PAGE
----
It’s been a very good year for weed on the river so far. The hot weather and constant sunshine conspired to create ideal growing conditions for any plant with ready access to water, all of which meant that a massive amount of streamer weed had to be removed to keep the river fishable. A record number of club members volunteered to take part in the four day event which meant that most of the fishery is now clear and will be fishable once the water has settled down and the fish have recovered.
Talking of trout, members reported seeing large numbers of big trout cruising around the weed cutting boat and still rising, even though the activity had made the water cloudier than normal.
Previous bank cut
A few days prior to the river weed cut the major bank cut of the season took place. This is usually necessary to enable members to walk along one of the banks and fish the river without having to fight their way through shoulder high (often hostile) vegetation. Because of the environmentally sensitive nature of the area all vegetation cutting has to be done carefully and with due consideration for the wildlife, particularly our high bank vole population who so far appear quite content with life on the river.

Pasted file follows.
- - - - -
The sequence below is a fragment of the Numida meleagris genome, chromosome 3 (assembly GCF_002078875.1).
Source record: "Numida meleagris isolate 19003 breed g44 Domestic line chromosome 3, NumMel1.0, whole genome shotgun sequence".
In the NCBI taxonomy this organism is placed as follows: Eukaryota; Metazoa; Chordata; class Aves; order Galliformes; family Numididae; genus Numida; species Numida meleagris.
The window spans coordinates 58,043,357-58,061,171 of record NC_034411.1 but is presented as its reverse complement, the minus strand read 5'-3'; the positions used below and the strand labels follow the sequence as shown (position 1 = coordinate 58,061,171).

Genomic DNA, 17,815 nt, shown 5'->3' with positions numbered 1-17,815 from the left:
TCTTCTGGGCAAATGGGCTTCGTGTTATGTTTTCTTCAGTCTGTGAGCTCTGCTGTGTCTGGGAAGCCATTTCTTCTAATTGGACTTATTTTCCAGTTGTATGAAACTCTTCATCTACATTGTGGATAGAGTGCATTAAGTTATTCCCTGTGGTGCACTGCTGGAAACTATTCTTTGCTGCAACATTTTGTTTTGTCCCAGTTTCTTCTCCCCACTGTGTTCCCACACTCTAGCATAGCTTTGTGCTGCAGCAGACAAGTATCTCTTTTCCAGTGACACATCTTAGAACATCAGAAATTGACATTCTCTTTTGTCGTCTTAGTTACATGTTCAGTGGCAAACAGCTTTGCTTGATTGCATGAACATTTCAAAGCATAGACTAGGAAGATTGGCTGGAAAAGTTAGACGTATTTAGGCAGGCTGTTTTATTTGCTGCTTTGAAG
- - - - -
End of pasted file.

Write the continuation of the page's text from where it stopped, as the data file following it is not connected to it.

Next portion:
Not all good news, though
It’s not all good news, though. No matter how industrious or ingenious our club members might be, we as all private individuals are helpless when confronted with the slow grinding pace of officialdom. It’s over a year now since we reported the major breach in the river bank above Bintry Mill and still nothing has been done. The club and the landowner offered to step in immediately to make emergency repairs, but were told in no uncertain terms by the Environment Agency that any attempt to tackle the problem without their permission would be regarded as a criminal act and punished accordingly. The resulting silt damage to downstream spawning redds has been massive, with whole gravel runs now covered with up to 40cm of sand and silt. We will be attempting to alleviate some of the damage by gravel jetting in the autumn, but once in the river, silt can mostly only be pushed further downstream.
When we suggested to the Environment Agency that the club would like to remove some of the silt from the river (at our own expense) we were told that we would require a ‘silt survey’ and if it turned out that the silt contained any nasty chemicals we would need pay for specialist removal to a ‘safe’ location.
In summary it seems everything is fine, as long as nobody does anything!